In the law, what you say can become really important years down the line in a way that couldn’t be foreseen. In this article, I’ll discuss why the help that most of my clients seek — asset protection — can sometimes backfire when the plan actually needs to protect their assets.
The “Asset Protection Trust”
Some states, like Nevada, Delaware, and Ohio, allow the formation of what is typically termed a “domestic asset protection trust.” This is a statutory arrangement that allows someone to create what we call a “self-settled spendthrift trust” in the business. Here’s a breakdown of what that term means:
Self-settled. This is where the person putting the assets into trust (the “grantor”) is also the primary beneficiary of the trust. This is common in the most frequent type of trust, the revocable living trust.
Spendthrift trust. This type of trust is designed to keep the beneficiary, who perhaps is a “spendthrift,” from going out on the town and blowing all the trust money as soon as he or she can get to it. The most common restriction we see is a clause that only allows trust assets to be spent on the “health, education, maintenance and support” of the beneficiary, or “HEMS.” Funds that aren’t used for these purposes remain in the trust so that our “spendthrift” is restrained by the trustee.
Even in the case where the beneficiary is not a profligate spender, the spendthrift trust serves an important purpose: it prevents the beneficiary’s creditors from drawing down the trust assets. Here’s an example. Your grandfather, a wise old guy, put $10 million in trust for your benefit, which contained a spendthrift provision. The trustee pays your rent, educational expenses, and food costs.
Let’s assume you are involved in a tragic accident where you negligently kill a neurosurgeon. You are sued for wrongful death and now must pay a $10 million judgment, which is more than you own personally. You have to declare bankruptcy as a result. The bankruptcy trustee now takes control of everything you own, but can’t access the funds in the spendthrift trust.
In some cases, “supercreditors” like the IRS or someone you owe child support can tap into the assets of such trusts. What critically matters, however, is why the trust was created.
This is where blithely telling a judge that this is an “Asset Protection Trust” can really hurt you.
Even in the case where your trust is titled “Asset Protection Trust,” it can still affect the outcome.
The reason for this is the concept of law called the fraudulent conveyance.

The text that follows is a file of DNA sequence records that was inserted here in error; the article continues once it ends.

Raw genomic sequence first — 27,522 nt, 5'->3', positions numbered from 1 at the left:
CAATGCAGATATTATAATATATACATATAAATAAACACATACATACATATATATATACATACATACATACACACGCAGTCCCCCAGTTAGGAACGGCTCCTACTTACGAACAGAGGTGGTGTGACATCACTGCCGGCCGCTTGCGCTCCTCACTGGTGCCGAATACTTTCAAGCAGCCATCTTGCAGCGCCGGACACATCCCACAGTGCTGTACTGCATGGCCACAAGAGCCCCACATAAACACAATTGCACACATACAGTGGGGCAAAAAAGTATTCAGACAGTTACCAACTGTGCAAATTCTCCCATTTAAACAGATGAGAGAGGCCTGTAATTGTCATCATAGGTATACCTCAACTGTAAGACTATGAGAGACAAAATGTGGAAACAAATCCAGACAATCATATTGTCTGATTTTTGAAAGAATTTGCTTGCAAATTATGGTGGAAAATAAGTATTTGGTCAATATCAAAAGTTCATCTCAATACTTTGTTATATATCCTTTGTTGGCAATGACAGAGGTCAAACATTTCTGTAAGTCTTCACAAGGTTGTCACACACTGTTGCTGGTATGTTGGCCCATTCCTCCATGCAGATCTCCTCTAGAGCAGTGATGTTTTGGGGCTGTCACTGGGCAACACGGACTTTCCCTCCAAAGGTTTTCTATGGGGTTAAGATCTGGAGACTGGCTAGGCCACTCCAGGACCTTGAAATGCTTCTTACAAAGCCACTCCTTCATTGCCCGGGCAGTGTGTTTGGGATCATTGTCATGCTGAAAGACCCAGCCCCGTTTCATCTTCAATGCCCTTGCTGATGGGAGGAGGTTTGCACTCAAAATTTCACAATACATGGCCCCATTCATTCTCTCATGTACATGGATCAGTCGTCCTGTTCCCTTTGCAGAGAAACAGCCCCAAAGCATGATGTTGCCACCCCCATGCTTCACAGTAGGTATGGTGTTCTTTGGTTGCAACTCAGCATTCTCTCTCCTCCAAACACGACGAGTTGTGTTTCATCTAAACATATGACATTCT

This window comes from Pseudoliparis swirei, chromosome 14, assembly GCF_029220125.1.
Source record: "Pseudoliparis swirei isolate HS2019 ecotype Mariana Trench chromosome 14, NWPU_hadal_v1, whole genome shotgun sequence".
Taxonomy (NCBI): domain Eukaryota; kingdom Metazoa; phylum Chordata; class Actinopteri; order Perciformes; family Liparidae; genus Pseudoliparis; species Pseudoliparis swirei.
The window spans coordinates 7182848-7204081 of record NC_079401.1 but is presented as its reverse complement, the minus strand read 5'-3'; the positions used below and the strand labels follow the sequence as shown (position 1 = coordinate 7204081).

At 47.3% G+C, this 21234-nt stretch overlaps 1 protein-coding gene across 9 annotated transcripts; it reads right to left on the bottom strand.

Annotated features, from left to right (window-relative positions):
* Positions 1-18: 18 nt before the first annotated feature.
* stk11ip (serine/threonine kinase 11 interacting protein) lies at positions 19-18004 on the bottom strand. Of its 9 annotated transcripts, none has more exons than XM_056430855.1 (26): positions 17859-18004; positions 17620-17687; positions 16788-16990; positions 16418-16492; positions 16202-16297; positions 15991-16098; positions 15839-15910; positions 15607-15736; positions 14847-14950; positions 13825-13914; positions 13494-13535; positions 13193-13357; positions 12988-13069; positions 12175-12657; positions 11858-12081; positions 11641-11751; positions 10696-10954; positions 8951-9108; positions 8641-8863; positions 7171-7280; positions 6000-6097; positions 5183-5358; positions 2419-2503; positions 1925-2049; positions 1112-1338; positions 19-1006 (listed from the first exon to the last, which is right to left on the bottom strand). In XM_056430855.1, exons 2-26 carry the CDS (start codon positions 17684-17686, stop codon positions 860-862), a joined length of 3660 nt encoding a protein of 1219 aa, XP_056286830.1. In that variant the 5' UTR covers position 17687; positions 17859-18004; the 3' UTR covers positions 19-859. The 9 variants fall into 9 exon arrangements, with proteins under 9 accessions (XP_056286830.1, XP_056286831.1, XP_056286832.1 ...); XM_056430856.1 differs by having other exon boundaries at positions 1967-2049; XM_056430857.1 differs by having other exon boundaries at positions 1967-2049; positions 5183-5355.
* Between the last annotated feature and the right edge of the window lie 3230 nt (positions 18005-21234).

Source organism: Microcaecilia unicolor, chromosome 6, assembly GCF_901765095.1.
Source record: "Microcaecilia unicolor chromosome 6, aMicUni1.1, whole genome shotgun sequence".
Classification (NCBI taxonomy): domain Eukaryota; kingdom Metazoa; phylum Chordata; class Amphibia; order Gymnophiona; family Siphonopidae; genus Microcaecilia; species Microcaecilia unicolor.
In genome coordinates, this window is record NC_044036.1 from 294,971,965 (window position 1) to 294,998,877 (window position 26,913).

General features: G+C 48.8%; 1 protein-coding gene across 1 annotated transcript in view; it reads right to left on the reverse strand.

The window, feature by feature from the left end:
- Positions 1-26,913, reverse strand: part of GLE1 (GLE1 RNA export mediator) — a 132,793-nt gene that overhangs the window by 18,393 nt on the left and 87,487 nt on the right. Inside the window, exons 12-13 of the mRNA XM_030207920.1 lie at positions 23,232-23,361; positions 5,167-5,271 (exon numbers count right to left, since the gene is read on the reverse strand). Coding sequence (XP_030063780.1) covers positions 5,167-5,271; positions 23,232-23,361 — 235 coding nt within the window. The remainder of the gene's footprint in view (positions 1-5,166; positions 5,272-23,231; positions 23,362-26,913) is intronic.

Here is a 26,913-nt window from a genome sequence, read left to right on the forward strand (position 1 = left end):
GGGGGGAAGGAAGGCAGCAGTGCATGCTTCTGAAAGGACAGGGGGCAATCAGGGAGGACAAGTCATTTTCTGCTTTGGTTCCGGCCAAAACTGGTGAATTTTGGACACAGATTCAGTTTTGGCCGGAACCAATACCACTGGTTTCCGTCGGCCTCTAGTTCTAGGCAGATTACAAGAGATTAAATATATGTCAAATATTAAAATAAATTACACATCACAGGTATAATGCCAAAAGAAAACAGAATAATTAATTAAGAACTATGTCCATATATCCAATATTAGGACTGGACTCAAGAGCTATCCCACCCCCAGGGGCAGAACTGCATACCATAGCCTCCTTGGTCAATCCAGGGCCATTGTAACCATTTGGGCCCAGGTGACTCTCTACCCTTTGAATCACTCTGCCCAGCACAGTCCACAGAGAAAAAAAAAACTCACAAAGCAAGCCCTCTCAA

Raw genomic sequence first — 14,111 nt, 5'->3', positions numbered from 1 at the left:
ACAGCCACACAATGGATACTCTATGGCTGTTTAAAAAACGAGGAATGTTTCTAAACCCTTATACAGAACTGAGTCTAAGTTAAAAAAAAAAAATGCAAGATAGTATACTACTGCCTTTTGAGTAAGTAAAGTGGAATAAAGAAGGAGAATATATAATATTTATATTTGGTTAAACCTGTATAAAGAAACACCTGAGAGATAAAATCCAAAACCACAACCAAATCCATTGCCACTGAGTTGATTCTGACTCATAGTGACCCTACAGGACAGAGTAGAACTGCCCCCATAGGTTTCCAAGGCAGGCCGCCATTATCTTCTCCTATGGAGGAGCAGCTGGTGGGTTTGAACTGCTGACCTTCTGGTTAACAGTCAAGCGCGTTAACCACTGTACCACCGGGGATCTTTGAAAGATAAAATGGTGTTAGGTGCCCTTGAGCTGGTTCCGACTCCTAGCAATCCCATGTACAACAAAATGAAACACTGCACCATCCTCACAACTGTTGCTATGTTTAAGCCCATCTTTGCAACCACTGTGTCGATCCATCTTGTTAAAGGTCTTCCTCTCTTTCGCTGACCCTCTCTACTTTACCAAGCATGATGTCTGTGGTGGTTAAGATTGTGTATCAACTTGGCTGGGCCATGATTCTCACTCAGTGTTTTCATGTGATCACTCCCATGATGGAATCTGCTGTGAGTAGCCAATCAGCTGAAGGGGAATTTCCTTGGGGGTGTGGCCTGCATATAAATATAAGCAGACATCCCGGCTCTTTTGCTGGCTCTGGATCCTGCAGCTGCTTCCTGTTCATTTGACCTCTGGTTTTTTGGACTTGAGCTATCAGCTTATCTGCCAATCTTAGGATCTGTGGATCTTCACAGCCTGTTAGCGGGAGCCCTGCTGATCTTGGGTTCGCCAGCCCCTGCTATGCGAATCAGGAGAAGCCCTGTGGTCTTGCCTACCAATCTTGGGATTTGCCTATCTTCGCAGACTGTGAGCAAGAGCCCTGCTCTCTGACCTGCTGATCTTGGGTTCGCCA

Generally speaking, a fraudulent conveyance is any transfer that is designed to defraud or cheat your creditors. In the example above, if you deed your house to your brother for $1 after you lose the lawsuit, that transfer will almost certainly be considered a fraudulent conveyance and will be reversed.
Why is this important to the Asset Protection Trust?
Because any transfer made with the intent to hinder, delay or defraud creditors can be considered a fraudulent conveyance, subject to reversal and collection. If that defrauded creditor can prove that the conveyance was made to defraud any creditor, the creditor can access those funds.
When the creditor tries to get to the funds in your Asset Protection Trust, the line of inquiry will be this: why was the trust formed?
If your estate planning documents declare that the purpose of the trust is to “protect assets from creditors,” you’re in hot water now!
If you tell the judge that you wanted to shelter your assets from creditors, the judge might call your trust a fraudulent conveyance whether you did it before the neurosurgeon died or not. It doesn’t matter that the wrong creditor got defrauded.
Here’s a real-life example coming to us from California.
Kilker v. Stillman, No. G045813, 2012 WL 5902348 (Cal. App. 4th Dist. Nov. 26, 2012)
Kilker was a soil engineer who did some soil testing for a client in the year 2000.
In 2004, he formed three trusts and transferred all of his assets to one of the trusts.
It turns out that soil engineers are frequently sued, and Kilker faced a lawsuit in 2008 resulting from the soil testing performed in 2000. He settled out of court, but didn’t pay the judgment. The creditor then tried to levy the trust assets, claiming they were fraudulent conveyances intended to defraud creditors.
Although Kilker tried to point out that he had no creditors he was trying to avoid in 2004 when the trust assets were transferred, and that the current creditor was completely unforeseen at the time. He did admit, to his later detriment, that his primary objective in creating the trust was “[a]sset protection…so that his ‘creditors could not go after any equity that [debtor’s] trust, his personal trust, owned in [said] property.’” Kilker, at *2 (emphasis added).
The court found that under California law, the fraudulent conveyance statute does not distinguish future creditors from current creditors, and that all the creditor has to do is prove that “the transfer was made to hinder, delay or defraud any creditor.” Kilker, at *4 (emphasis added).
This case is an example of a do-it-yourself estate plan gone wrong. Had the estate plan been made with other objectives in mind, like providing for children or charitable purposes, Kilker might have been able to save his trust assets. As it were, he employed his accountant to help him with his estate plan, and ended up creating a bad estate plan.
Always make actual estate planning your top priority when structuring your estate plan. You can reap the rewards of asset protection all the same, and the benefits are many, but it cannot be your only objective. As always, seek the advice of a competent and professional estate planning attorney before you pull the trigger!